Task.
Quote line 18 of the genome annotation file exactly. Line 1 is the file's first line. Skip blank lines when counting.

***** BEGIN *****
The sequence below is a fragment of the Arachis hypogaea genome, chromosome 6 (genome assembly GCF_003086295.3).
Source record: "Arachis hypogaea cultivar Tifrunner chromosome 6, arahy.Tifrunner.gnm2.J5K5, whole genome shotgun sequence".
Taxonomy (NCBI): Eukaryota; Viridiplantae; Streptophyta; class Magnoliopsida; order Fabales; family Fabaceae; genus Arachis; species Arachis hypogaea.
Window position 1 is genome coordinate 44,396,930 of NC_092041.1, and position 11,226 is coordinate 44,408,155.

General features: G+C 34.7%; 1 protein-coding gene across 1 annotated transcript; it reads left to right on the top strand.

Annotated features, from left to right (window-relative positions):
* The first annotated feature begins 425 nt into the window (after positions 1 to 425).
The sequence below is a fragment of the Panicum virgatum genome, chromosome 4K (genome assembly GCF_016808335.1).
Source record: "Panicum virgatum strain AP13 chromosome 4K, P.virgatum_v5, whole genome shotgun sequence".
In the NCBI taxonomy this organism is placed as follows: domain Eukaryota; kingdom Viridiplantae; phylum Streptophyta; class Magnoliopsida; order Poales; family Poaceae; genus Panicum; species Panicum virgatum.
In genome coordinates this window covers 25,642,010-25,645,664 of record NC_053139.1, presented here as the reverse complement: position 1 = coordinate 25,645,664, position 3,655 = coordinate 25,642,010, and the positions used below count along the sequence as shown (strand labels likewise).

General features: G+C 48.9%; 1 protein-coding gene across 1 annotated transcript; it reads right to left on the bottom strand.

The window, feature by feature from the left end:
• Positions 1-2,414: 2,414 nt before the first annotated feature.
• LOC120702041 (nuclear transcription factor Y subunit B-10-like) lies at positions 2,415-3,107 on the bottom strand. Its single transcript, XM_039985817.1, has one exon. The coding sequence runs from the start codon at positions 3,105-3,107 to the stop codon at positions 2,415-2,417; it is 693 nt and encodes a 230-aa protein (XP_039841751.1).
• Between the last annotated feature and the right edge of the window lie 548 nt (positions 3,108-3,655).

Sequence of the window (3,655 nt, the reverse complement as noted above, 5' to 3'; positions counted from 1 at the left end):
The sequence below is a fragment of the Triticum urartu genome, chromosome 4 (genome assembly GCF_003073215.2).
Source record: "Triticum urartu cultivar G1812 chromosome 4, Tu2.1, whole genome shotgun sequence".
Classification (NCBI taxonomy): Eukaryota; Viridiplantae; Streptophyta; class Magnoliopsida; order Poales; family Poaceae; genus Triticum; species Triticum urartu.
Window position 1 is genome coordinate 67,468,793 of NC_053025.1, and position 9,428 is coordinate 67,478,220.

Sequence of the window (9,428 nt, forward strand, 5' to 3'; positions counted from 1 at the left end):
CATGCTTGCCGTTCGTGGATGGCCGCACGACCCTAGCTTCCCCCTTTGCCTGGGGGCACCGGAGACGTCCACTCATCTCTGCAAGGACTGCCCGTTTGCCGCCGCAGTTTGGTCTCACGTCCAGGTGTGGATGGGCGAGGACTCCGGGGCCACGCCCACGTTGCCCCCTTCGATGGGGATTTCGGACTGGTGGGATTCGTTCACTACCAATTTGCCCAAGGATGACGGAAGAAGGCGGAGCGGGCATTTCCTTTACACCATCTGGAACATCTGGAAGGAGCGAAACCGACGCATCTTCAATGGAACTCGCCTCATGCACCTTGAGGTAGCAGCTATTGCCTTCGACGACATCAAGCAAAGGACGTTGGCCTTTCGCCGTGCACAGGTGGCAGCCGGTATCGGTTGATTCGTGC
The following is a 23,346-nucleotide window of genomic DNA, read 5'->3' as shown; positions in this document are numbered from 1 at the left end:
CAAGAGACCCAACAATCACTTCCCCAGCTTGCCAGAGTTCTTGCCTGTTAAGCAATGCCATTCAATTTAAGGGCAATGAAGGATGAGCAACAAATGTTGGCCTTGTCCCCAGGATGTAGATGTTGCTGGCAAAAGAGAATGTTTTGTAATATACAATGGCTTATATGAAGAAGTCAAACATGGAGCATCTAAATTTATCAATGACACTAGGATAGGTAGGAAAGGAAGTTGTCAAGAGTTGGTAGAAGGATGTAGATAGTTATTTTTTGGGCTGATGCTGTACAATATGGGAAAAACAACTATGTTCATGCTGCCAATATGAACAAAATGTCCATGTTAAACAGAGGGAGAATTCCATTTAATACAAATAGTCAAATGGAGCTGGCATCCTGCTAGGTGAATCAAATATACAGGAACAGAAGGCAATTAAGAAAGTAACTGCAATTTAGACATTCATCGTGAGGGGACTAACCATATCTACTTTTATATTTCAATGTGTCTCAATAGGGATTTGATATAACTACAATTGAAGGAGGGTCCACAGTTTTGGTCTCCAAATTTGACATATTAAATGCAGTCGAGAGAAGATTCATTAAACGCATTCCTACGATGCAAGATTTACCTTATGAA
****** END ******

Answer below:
The sequence below is a fragment of the Triticum urartu genome, chromosome 4 (genome assembly GCF_003073215.2).